#30DaysWild Day 18 The Parliament of the Sea Creatures

IMGP0947 ((c) Fraser Hutt) blue crab

Blue Crab from Middle Caicos, Turks and Caicos Islands (c) Fraser Hutt

‘Hear ye, hear ye,’
the trumpet fish waved his long snout
’The Boss is anxious to sort things out.
He’s calling a meeting of all you chaps
to right a few wrongs, so perhaps
you would kindly make your way
to the reef at eighteen degrees South
by one four eight East
on Sunday week at half past four. ’

At the appointed hour Poseidon thumps his trident.

IMGP0923 upsidedown jellyfish

Upside down Jellyfish from Middle Caicos, Turks and Caicos Islands (c)The Hutts

You should have seen the throng:
of whales and sharks and lion fish
with cod and hake and herring;
anemones and sea slugs
sea cucumbers and angel fish,
coral, fighting shy of parrot fish –
it should have been a disaster
but I quelled them with one Godly look.

We’re here to talk, not nibble
you can quibble later. I’m having my say
and what I say goes.
We need to keep a balance
of species and varieties,
so you must control your appetites.
Give and be given, live and let live.

TCI beach litter

Fishing Litter, Blowing Hole Middle Caicos, Turks and Caicos Islands (c) Sally Hutt

It’s those blasted humans
who’re spoiling the ocean for us –
whose greed and careless waste
cause  pain, pollution and worse.
That’s what we’re here to discuss.

Mutter mutter, argy bargy,
piffle, waffle and baloney –
after hours of fruitless discussion,
the God’s expression stony,
he came to a momentous decision.
What I propose is to intervene
with the Gods of storms and weather,
but most of all with the human race
to work together,
clean up our act,
save us all this bother.

‘Twas soon agreed by one and all
that it was worth a try:
the case was taken to Zeus, my brother,
and won – unique in unanimity.

(c) Vivienne Blake 21 May 2013

Photos taken by the Hutts when they spent 3 months in 2010/11 volunteering on the Turks and Caicos Islands – a British Overseas Territory

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#30DaysWild Day 17 Kielder Midges

IMGP3749 islands

Top end of Kielder May 2014 (c) Sally Hutt

Kielder Midges
A hatch of midges hovers in a cloud
above Kielder Water at eventide.
Hungry for human blood they are avowed,
not to disperse until it is supplied.
Despite this hazard, hardy walkers crowd,
for the beauty of the lake can’t be denied.
As complex eco-systems demonstrate,
it’s nature’s way ever to compensate.

(c) Vivienne Blake 17th July 2014

An Ottava Rima form of poetry: a poem writ7ten in 8-line octaves. Each line is of a 10 or 11 syllable count in the following rhyme:scheme – Abababcc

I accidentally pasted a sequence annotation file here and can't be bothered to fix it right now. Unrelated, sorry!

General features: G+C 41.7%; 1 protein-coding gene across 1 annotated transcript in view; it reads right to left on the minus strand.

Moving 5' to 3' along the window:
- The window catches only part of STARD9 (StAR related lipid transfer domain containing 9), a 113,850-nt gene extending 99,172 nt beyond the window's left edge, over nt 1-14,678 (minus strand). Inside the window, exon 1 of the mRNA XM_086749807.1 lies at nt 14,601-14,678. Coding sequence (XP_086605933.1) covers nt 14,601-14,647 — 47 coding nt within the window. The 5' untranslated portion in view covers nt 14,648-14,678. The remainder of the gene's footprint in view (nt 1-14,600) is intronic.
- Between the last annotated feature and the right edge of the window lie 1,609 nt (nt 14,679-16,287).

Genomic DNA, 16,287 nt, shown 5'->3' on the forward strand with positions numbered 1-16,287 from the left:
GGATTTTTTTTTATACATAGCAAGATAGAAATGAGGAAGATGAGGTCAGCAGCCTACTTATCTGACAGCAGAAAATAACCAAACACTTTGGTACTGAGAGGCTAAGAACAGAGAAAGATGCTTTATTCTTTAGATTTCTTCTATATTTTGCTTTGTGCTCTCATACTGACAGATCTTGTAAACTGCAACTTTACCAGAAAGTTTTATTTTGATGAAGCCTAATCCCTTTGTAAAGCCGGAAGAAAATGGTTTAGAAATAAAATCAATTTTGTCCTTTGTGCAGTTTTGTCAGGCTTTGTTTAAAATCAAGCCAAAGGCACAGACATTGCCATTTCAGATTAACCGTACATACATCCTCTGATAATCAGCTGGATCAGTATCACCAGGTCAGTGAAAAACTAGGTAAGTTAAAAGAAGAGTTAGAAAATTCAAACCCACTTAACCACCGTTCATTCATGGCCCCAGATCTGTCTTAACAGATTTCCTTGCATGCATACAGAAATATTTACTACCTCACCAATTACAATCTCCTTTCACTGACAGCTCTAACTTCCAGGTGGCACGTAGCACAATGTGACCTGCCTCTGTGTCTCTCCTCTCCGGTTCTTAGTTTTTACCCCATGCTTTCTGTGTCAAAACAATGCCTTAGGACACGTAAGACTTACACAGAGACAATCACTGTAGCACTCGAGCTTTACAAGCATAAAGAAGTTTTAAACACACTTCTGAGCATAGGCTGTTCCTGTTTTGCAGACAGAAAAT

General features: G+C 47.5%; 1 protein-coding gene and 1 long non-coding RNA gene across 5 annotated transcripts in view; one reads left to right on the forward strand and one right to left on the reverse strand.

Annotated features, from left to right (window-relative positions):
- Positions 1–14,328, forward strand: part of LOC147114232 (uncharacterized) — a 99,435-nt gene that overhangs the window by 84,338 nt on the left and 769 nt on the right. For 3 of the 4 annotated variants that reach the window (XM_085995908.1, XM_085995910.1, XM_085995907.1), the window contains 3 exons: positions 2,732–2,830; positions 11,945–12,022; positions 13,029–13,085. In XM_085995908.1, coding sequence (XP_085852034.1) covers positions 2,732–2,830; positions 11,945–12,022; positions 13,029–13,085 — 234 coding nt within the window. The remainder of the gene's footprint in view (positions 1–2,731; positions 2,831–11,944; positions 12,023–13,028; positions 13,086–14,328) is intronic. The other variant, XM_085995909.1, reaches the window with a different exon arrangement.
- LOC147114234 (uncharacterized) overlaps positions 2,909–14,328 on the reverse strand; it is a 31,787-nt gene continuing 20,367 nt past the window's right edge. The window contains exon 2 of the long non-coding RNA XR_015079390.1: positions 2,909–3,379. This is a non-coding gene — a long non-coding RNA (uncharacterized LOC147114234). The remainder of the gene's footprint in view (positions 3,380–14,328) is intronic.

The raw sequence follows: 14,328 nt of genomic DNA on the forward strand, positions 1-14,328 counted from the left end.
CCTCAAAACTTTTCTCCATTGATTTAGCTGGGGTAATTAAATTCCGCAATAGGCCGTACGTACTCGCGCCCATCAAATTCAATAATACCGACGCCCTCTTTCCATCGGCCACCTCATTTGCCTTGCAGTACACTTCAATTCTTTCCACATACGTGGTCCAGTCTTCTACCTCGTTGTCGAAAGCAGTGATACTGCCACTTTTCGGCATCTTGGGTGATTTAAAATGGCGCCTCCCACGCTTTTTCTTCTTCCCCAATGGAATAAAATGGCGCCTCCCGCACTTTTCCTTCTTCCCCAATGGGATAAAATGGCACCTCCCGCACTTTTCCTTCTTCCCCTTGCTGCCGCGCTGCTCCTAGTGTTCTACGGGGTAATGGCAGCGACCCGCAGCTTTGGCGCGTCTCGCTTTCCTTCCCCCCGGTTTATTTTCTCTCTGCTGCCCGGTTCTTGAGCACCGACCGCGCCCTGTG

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#30DaysWild Day 16 Renaissance Camp

I’ve been browsing through the box of Mum’s writing I have and came across this poem about Sandwood Bay which was a family favourite on our 3 week caravanning trips around Scotland for many summers.  These summer trips did inspire a love of wild places and exploring.  There is no public road to the bay – it is still a 4.5 mile walk along a track from the nearest road.  Sally

Renaissance Camp

Sandwood Bay in Sutherland
in days gone by only reachable
after a twenty-mile trek across moor and mountain.
Nowadays a road ties it to so-called civilisation,
a retrograde step.

My renaissance camp would set up there
back in time, like a Tardis,
I’d wander the pristine shore
rejoicing in the sounds of the sublime
the swish of sea, the cry of guillemot
the scream of dive bombing oystercatcher.

Mermaids would whisper their stories
into my ear to re-invent for the children
who’ve accompanied me there –
sturdy trekkers that they were,
receptive to wilderness and beauty.

They’ve picked up the baton
in search of remote places
now that trekking is behind me,
renaissance of the seeds sown so long ago.

(c) Vivienne Blake – first published on this blog 20th July 2014

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#30DaysWild Day 15 The Birds Came

A survey of bird life hereabouts
showed nary a one when we moved in.
The need to see life is vital to me
so I set about planting treats:
flowers to lure insects,
greaseballs stuck in the apple tree
and a regular supply of crumbs.
You have to laugh, or you’d cry
…………………………………….for no birds came.

The north winds of winter
came and stayed –
the face of the earth devoid of smiles –
…………………………………..and no birds came.

A meeting of tractors conferred
and spread in formation to labour the earth.
A flutter of pigeons took the hint,
flocked to the field near the house
………………………………….and a few birds came.

Buds burst, blossom bloomed, the sun shone
my treats took heart and did their job.
First a blackbird came to sing his song
a sparrow arrived and brought his mate
to chirp and squeak.
One after another,
to change my report,
………………………………….the birds came.

(c) Vivienne Blake, 25 May 2014

Apologies for missing another day yesterday. Sally

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#30DaysWild Day 13 Woodland

An ocean of green
shadowy depths ─ through which float
islands of sunlight

Deepest forest
clouded by the breath of trees —
small creatures creep

(c) Vivienne Blake March 7 2016

Photos taken in Viv’s Wood 2 June 2019 (c) Sally Hutt.  Apologies for missing posting a poem yesterday.

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#30DaysWild Day 11 Slugs

EPSON MFP image

Scanned from a print found in Mum’s paper archive.

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#30DaysWild Day 10 Nature Cento

IMG_7173 southern hawker

Southern Hawker (c) Duncan Hutt

Insects flittering,
leaves flickering in the breeze
filter the light with moving speckles.
Glistening blue and green
of dragonfly delight the eye.
Cacophony of birdsong
tunes the ear to individual airs.
A waft of flowery fragrance
scents the air as a small miracle
of light bathes fields in gold.
Scent, sight and sound restore me –
defeat my grumpy mood.

(c) Vivienne Blake, July 29th 2015

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#30DaysWild Day 9 The Kielder Gypsy

pretty pair on nest 1 2

Kielder Ospreys (Mr and Mrs YA) (c) Forestry England 2014